Cook, who joined Apple in 1998 to run operations, was Steve Jobs ' hand-picked successor. He took over the top role for good in 2011, and since then, Apple has become one of the most powerful companies in the world. During his time as CEO, Cook has worked to broaden Apple's operations beyond the iPhone, but about two-thirds of the company's revenue still comes the popular smartphone.

Speaking out

Cook also has taken a strong stance on social issues, coming out as gay in 2014 and championing diversity at his company. Under his leadership, Apple has put itself at the front of social issues like LGBT rights, racial equality and the tech industry's need to improve workforce diversity. Still, it's been difficult for Apple and its peers to show significant percentage increases in representation among its employee base.

Cook also has pushed strong privacy and security policies at Apple, even fighting the US government with the company's efforts. And Cook has encouraged Apple to make its operations greener. In April, the company said all of its operations now run on clean energy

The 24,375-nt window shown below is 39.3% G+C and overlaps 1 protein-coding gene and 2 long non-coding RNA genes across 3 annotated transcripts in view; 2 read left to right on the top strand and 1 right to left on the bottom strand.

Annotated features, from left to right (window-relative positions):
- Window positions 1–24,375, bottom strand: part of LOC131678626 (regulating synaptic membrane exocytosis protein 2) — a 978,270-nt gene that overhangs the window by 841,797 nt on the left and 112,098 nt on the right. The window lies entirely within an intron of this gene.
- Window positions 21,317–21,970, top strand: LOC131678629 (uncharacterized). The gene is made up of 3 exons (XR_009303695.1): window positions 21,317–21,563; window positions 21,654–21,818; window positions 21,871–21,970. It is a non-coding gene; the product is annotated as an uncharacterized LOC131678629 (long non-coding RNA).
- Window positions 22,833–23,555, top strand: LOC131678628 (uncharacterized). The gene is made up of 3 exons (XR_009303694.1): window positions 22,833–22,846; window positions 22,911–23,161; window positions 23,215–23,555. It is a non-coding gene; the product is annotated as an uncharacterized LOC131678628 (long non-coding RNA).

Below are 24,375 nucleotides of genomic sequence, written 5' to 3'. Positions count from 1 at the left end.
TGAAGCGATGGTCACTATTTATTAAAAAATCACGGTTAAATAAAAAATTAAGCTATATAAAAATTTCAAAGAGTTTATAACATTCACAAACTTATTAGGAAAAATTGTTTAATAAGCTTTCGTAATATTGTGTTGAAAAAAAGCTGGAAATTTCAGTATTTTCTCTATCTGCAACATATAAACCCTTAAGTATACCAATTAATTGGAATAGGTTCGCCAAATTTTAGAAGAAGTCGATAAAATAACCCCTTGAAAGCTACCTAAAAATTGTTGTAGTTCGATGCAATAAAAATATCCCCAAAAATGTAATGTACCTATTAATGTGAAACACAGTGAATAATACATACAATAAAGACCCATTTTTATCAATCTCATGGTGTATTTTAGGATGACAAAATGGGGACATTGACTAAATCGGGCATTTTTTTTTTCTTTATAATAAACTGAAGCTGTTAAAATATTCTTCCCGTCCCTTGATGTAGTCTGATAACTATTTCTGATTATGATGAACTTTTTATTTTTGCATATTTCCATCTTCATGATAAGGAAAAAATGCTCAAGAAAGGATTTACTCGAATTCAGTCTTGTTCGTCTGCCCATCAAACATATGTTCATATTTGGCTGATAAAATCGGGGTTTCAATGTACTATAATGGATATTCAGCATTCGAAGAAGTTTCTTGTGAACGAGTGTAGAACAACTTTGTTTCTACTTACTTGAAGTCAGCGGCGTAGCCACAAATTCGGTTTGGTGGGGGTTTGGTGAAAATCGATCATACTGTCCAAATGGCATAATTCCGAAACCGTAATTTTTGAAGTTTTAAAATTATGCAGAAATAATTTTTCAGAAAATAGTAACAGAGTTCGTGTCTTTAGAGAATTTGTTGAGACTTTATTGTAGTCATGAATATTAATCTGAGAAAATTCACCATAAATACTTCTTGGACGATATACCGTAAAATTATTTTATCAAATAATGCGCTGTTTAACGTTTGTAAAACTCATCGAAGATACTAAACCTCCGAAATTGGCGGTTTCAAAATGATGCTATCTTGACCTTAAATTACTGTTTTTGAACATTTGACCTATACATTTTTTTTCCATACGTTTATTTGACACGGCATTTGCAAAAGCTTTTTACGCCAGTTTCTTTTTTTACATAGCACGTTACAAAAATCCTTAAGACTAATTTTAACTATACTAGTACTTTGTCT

On Monday, Cook said Apple speaks up about areas that relate to its values -- education, privacy, human rights, immigration and the environment. Last week, he criticized the US' policy to separate children from their immigrant parents at the border. 

When it comes to immigration in particular, Apple has over 300 employees who are in the US under DACA, a controversial Obama-era immigration program that offers undocumented immigrants who came to the country as children a chance to work and study without fear of deportation. Apple also has "several thousand" employees who are in the US on the H-1B visa, the foreigner worker program that's been at risk under Trump's tenure. 

"This gives us both a perspective to share about the importance of having people with different points of view when running a global company with global customers, but it also gives us a bit of perspective on what the life is like," Cook said.